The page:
- Construction group WBHO says the market for commercial property development in SA remains positive, while it’s benefiting from new road contracts.
- The company has secured R4.7 billion in new road projects in SA, pushing up its order book by almost a fifth over six months.
- But SA’s infrastructure drive generally is struggling to gain traction, and its civil engineering division remains under pressure.
- For more financial news, go to the News24 Business front page.
Construction group WBHO – which has exited the Australian market after incurring heavy losses there in recent years – has seen its order book boosted by a strong pipeline of road projects in South Africa.
WBHO said on Tuesday it had secured R4.8 billion in new road projects from the South African National Roads Agency (Sanral), which last year cancelled four tenders worth more than R10 billion, while another almost R7 billion contract lapsed, amid concerns that procurement policies were not properly followed.
These wins have pushed the group’s total order book to R26.5 billion as of end-December – a 19% increase from six months before. Further, WBHO said its roads and earthworks division “has continued to secure sizeable new projects” in recent weeks.
After pulling the plug on its Australian business, two-thirds of WBHO’s order book now sits in SA, with the rest made up of projects elsewhere on the continent and in the UK.
In the six months to end-December 2022, the group made a net profit of R337.7 million, compared to a loss of R1.3 billion a year before.
WBHO said on Tuesday that the South African buildings market, which refers mainly to commercial property developments, “remains positive in all regions”.
“In Gauteng, the [buildings] division has a strong baseload of work in key sectors with opportunities for sizeable new phases and additional works on a number of these projects.”
The division is seeing opportunities in data centre construction in the province, as well as commercial and residential developments.
The division’s order book in the Western Cape “remains robust”, while the industrial building and warehousing market is driving activity in KwaZulu-Natal.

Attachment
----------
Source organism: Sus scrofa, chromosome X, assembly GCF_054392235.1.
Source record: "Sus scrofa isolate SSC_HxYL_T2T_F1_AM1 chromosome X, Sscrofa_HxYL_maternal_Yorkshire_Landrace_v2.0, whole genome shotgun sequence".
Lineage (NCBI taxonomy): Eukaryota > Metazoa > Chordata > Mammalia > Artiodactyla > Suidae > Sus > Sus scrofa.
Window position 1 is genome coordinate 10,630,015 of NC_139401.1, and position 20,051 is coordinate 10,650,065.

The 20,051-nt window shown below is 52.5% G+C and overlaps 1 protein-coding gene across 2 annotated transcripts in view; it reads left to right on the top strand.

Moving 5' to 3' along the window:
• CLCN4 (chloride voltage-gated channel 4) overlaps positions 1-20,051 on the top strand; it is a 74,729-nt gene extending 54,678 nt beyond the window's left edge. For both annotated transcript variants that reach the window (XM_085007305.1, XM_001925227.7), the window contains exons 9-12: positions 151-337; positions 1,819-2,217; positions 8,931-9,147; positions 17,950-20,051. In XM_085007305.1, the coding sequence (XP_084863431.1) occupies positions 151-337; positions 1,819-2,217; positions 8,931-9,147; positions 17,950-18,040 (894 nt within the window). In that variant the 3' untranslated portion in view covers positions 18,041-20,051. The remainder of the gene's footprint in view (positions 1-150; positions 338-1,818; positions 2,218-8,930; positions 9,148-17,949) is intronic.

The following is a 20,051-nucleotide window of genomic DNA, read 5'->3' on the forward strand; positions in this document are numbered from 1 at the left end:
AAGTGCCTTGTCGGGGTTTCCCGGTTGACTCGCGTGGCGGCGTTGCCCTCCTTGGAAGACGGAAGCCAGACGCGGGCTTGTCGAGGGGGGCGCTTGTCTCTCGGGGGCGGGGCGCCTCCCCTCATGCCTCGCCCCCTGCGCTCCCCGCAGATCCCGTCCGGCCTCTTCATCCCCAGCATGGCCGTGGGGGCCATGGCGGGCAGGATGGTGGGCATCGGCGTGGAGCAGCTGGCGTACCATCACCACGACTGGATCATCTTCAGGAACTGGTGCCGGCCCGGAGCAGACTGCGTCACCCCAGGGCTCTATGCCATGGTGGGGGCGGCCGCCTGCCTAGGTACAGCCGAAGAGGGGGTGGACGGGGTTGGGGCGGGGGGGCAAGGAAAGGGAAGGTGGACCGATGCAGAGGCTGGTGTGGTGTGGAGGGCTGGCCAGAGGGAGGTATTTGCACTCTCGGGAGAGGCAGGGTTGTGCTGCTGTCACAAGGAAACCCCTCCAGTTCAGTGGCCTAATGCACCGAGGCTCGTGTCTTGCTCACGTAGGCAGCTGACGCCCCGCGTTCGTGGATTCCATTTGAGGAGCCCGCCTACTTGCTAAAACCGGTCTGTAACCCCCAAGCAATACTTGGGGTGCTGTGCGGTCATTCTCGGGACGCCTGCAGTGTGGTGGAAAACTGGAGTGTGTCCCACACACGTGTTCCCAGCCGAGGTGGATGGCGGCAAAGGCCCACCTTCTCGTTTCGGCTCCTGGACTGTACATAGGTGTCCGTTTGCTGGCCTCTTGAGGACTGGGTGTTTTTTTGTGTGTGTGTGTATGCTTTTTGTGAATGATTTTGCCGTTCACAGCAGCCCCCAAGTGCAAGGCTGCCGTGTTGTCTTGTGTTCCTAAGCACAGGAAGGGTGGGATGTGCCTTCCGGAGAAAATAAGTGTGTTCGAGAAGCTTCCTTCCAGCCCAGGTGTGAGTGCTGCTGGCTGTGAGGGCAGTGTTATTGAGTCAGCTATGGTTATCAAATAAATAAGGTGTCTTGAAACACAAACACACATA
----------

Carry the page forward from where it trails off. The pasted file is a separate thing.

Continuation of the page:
However, with SA’s infrastructure programme still struggling to gain traction, order book levels within the civil engineering division “remain under pressure despite a reasonable pipeline of future work”.
In this segment, the mining infrastructure and renewable energy sectors are expected to account for the bulk of activity over the next 12 months.
The civil engineering division recently secured a contract to manufacture concrete towers for a windfarm in the Northern Cape, and it expects “further opportunities for this type of work”. Wind towers are usually manufactured using steel.
Meanwhile, WBHO said it had been awarded a contract related to Total’s large-scale gas project in Mozambique, “which may be a precursor to the resumption of the main works later in the year”. The project has been on hold due to a violent insurgency in the area.
“Based on the current work on hand and near-term opportunities, the outlook for the African operations indicates a healthy growth phase, while the outlook for the UK operations remains positive,” WBHO said.
“Improved market sentiment in general, is translating into consistent new work procurement and a noticeable increase in available construction opportunities in several of the group’s key geographies.”
WBHO’s shares were up 0.78% to R100.79 in late morning trade on Tuesday but have fallen 11% since the start of 2022.